Atheist to Italy: Get Religion

Rachel Donadio‘s article in tomorrow’s edition of The New York Times profiles Giuliano Ferrara, a “third party” candidate in the upcoming national elections in Italy.

giulianoferrara.jpg

One fringe candidate is different.

He is Giuliano Ferrara, a Communist turned conservative who is Italy’s most operatic and most mercurial intellectual provocateur. A newspaper editor and former government minister, Mr. Ferrara is best known here as a television talk-show host. He combines the political theatrics of an Abbie Hoffman with the rhetorical flair of a William F. Buckley.

To his critics, he is an opportunist, a consigliere ever in search of a new prince, a misogynist meddler trying to draw Catholic votes away from the left.

He’s also an atheist who doesn’t fit the typical mold:

… Mr. Ferrara is running for Parliament on a small slate devoted to a single issue: “pro-life,” which he defines loosely. An avowed atheist and nonbeliever, he has called for a “moratorium,” but not a ban, on abortion, to call attention to the value of life.

When a health inspection found that an illegal, late-term abortion had been performed on a fetus with Klinefelter’s Syndrome, whose symptoms include small testicles and large breasts, Mr. Ferrara said that was no grounds to abort. He said he, too, might have the syndrome — and anyone who doubted him could take a look. But Mr. Ferrara is an unlikely pro-life crusader; he has acknowledged that in his early 20s, three of his partners had abortions.

Ferrara has said he’s concerned more about intellectual advancement than winning the election: “I’m a man in search of ideas, not votes. That’s only a means.”

In the process, he has formed a bit of a bond with the Catholic Church:

One obvious question is whether Mr. Ferrara is inching his way toward the Church as if it were the last best hope for a politics of ideas. He denies this. “I’m not asking for their support, not in any way,” he said. “Of course it’s also true that I don’t have it.” Indeed, three leading Catholic publications have criticized Mr. Ferrara’s campaign, saying matters of faith should remain private. But on a recent visit to a church in Mr. Ferrara’s neighborhood in Rome, Pope Benedict XVI shook his hand. Mr. Ferrara said in the interview that he had a “relationship” with the Church, but no political ties.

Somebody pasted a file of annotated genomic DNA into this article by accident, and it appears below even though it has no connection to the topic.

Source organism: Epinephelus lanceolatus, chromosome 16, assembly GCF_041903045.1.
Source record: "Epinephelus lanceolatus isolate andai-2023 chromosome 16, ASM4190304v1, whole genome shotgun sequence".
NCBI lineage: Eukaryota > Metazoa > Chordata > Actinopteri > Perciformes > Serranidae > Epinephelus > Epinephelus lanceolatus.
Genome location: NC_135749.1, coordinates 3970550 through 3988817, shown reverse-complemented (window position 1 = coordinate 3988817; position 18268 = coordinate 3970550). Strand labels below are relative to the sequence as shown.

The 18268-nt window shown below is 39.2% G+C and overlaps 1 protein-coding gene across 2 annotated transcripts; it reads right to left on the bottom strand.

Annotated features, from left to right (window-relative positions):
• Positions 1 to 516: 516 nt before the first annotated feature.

For his part, Mr. Ferrara says he remains an atheist. “I’m not a converted Catholic,” he said. “I’m still a nonbeliever, even though my idea of reason is the idea of a reason which is open to mystery.”

Ironic that the atheist would need a miracle to win.


[tags]atheist, atheism[/tags]

  • http://myangrylittleblog.blogspot.com Phillip

    What draws my attention the most is that the Vatican disapproves of anyone bringing faith into an election, apparentley. They also seem to think he’s scoring points by atheism. I gotta contrast that to elections in the U.S.

  • Karen

    What’s really creepy is that he vaguely resembles PZ Myers, as if one were trying to transmogrify PZ into a toad and the process hung up shortly after the start.. (Which is not a criticism of PZ!)

  • http://www.meritboundalley.net Joe M

    I guess he kinda resembles PZ…

    PZ Meyers – clean hair – grooming = this guy

    Yikes!

  • c.darrow

    “three leading Catholic publications have criticized Mr. Ferrara’s campaign, saying matters of faith should remain private.”

    this is what they are saying, but not what they are thinking: in fact they are strongly pro “faith” in public, and they usually praise the faith based american politic. this time they only fear that ferrara, a pupil of the vatican in recent years, with his unexpected move will take away votes from the catholic center party, favoured by those publications. the vatican has a much broader strategy apparently, and the more the media talks about abortion or every other ethical question, before or after the elections, the more they gain power, both on the media and in the government. they just can’t lose, they have a total monopoly on the “values”.


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